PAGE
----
Usually, October is not the time for seawatching off Eilat. The interesting terns have left and the winter seabirds are still to arrive – and the weather is too cold for a dip in the water, too. However, this year is different. It is still freakishly warm, with temperatures of 37 celsius, the White-cheeked Terns are still here in huge numbers (they had a great breeding season), and during our deep-water seabird monitoring we even recorded a Swinhoe's Storm Petrel, which have usually departed by September. And then there's Shachar Shalev ...
Our dedicated volunteer is stubborn. He checks the North and South Beaches regularly, even in October. So, as usual, it is he who finds the good birds, as he is always out in the field and his eyes are sharp. When Shachar reported a 'black-and-white' shearwater – a Yelkouan or Manx – it sounded like another bird I would never relocate. However, I had a free afternoon and went straight to the beach.
My expectations for a deserted beach due to the COVID-19 lockdown were rapidly replaced by the reality of dozens of house trailers, loud music and the sticky smell of BBQs – the usual. However the sea was as flat as a mirror, with no shearwater for miles. Suddenly, a very small-looking black-and-white shearwater made its way towards me from the south. The darker the evening got, the closer it approached us, however, through my Zeiss scope it was clear it had black undertail coverts, a dark area next to its legs and an unusual underwing pattern. It reminded me of Sooty Shearwater – a long pale patch framed by a dark border.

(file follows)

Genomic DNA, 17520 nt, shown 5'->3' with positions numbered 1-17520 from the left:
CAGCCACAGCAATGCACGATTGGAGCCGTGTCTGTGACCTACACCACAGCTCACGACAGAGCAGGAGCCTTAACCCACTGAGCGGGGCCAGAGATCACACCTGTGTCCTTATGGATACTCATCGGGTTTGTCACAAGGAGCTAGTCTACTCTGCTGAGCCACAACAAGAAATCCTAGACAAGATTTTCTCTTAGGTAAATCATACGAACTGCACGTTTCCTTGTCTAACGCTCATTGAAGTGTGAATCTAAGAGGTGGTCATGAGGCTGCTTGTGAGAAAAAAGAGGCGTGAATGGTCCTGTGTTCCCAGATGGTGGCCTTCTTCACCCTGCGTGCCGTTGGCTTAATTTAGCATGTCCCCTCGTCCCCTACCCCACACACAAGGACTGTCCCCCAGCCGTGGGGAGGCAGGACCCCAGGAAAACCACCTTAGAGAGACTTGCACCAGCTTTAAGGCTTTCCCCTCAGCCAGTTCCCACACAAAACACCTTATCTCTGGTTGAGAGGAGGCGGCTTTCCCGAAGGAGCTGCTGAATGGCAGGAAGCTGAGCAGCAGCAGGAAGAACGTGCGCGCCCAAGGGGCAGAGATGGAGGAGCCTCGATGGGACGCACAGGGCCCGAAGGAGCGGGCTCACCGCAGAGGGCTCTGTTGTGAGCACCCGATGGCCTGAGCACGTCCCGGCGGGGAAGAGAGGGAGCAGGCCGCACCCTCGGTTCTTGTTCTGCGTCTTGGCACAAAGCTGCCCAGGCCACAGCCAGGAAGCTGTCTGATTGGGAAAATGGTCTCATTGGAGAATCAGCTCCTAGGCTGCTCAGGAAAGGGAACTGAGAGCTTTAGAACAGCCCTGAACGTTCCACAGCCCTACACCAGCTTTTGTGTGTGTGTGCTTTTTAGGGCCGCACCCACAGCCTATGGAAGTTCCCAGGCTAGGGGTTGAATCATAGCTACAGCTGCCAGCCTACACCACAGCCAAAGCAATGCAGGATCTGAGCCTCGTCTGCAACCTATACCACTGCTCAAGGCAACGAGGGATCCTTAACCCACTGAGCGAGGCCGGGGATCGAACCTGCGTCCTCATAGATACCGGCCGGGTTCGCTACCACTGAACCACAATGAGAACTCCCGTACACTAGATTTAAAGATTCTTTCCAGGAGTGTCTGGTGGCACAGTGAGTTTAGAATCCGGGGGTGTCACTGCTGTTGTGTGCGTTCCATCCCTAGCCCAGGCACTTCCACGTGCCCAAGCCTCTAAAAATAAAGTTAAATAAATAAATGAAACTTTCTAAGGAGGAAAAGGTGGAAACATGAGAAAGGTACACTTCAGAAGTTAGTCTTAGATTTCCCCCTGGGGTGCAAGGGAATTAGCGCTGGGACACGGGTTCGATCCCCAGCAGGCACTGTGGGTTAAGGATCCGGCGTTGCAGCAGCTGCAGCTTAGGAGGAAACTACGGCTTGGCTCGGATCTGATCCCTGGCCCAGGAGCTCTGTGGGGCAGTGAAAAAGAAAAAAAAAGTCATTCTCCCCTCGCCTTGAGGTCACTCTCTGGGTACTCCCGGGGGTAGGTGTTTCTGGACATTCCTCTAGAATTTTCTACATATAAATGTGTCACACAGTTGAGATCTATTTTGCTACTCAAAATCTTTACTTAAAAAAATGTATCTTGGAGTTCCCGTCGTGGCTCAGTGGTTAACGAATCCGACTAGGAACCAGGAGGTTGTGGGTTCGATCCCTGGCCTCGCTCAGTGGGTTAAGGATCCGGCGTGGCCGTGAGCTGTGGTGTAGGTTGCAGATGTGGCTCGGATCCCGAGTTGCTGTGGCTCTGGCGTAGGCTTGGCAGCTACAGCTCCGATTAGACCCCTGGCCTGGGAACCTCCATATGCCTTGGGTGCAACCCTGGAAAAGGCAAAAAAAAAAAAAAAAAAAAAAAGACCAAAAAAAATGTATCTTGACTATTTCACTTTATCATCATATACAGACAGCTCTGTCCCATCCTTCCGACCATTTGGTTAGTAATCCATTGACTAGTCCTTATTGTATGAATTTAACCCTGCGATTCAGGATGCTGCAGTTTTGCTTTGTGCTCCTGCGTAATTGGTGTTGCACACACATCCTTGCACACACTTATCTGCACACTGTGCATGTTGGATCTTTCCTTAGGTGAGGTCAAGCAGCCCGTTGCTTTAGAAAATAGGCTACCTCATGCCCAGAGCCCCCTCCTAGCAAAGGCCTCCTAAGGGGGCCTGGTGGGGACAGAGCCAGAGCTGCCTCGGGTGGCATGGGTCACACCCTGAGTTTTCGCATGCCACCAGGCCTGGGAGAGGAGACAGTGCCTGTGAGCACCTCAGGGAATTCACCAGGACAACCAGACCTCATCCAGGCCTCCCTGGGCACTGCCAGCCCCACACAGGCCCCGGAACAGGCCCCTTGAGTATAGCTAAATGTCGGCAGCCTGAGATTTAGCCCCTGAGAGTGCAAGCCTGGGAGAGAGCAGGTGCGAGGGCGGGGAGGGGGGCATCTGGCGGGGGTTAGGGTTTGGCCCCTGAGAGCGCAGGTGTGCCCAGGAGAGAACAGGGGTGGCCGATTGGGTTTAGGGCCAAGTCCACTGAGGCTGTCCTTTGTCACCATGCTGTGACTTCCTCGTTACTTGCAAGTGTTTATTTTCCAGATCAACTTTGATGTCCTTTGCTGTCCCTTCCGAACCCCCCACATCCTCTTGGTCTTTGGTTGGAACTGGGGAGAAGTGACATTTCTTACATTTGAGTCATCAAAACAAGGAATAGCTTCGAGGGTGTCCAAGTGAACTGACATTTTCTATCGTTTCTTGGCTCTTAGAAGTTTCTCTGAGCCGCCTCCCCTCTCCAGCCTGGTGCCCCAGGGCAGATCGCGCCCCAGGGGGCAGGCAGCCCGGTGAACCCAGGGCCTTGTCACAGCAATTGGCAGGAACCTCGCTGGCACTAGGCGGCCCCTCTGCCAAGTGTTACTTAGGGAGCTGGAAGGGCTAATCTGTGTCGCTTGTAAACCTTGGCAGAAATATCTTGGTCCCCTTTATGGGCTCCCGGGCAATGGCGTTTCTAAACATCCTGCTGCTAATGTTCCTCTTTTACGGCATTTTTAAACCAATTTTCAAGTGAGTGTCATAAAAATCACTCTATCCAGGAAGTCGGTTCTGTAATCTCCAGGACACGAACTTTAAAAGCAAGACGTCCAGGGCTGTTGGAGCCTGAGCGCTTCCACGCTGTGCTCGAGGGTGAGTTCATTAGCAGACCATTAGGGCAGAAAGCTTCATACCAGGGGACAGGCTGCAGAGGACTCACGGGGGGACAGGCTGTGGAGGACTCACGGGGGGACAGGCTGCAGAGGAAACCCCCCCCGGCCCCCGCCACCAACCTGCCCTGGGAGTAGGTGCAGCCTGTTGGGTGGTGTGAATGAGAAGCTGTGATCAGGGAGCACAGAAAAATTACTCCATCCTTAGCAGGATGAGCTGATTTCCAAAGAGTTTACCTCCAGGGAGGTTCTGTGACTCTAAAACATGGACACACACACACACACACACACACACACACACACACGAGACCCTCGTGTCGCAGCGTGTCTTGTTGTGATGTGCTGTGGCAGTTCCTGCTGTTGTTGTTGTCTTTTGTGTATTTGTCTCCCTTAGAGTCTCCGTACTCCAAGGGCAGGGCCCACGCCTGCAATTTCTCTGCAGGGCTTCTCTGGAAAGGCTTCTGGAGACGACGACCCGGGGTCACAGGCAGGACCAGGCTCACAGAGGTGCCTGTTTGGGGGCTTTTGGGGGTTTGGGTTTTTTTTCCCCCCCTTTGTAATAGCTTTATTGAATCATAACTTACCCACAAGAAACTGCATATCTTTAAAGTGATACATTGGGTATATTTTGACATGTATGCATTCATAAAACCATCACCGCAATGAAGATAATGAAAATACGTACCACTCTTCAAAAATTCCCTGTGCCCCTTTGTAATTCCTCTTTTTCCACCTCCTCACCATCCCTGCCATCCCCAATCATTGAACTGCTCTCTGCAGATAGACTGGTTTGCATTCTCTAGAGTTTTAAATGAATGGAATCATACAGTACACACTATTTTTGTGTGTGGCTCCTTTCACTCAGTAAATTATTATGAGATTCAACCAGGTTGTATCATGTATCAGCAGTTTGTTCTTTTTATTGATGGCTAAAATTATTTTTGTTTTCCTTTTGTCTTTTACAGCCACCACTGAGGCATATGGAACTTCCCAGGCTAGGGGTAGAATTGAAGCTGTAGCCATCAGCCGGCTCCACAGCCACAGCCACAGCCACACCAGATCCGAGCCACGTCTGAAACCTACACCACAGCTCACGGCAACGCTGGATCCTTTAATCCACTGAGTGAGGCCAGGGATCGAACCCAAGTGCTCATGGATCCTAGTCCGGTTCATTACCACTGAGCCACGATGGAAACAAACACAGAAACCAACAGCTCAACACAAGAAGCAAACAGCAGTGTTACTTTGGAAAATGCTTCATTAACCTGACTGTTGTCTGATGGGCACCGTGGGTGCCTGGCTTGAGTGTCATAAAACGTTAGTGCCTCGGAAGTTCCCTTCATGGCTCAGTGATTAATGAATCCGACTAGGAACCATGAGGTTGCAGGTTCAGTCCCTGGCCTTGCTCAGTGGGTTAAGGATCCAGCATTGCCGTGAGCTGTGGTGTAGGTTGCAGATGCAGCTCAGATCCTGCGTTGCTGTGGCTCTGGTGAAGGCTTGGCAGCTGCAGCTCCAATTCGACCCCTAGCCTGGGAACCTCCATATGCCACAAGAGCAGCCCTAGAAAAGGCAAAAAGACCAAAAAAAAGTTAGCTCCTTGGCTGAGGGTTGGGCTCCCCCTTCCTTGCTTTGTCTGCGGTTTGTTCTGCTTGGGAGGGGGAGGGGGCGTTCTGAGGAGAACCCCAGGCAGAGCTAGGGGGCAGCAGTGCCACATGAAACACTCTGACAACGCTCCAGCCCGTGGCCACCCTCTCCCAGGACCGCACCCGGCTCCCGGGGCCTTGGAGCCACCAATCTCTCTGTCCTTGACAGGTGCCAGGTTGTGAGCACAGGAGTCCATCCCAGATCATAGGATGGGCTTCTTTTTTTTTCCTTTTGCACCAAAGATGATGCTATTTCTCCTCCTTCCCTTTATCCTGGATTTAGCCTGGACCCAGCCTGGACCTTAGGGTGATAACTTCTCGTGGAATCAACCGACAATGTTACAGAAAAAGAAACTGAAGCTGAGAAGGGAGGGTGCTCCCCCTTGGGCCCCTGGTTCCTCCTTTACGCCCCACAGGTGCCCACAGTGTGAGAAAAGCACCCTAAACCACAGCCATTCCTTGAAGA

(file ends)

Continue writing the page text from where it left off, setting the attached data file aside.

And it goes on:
I wasn't sure which shearwater species looked like this one, but I knew it couldn't be a Manx or Yelkouan. A few minutes on the phone revealed that it could only be a Persian Shearwater, with all of the features noted above ruling out the other possibilities. But who would accept such an observation? I had failed to obtain a photograph, even at long range or badly lit. So I posted the news to all relevant rare bird groups that there was a probable Persian Shearwater off Eilat, or something equally interesting.
Israel's third Persian Shearwater was expertly relocated by a crack team of birder-filled boats on the Israel-Jordan border, much to the chagrin of the Israeli Navy (Amir Ben Dov).
The obsession of birders to solve every mystery and see every rare bird proved the solution to Eilat's Persian problem, and it wasn't long until Amir Ben Dov was on the phone. Mysteries are Amir's thing, and the following afternoon saw two teams in two boats out onto the sea, searching. I was on the beach with my trusty scope, directing them towards distant concentrations of seabirds. The sea, once again, was as flat as a mirror. No shearwaters for miles. But Amir never gives up. Out of nowhere, the tiny black-and-white seafarer appeared, sitting on the water, deep in Jordanian waters ...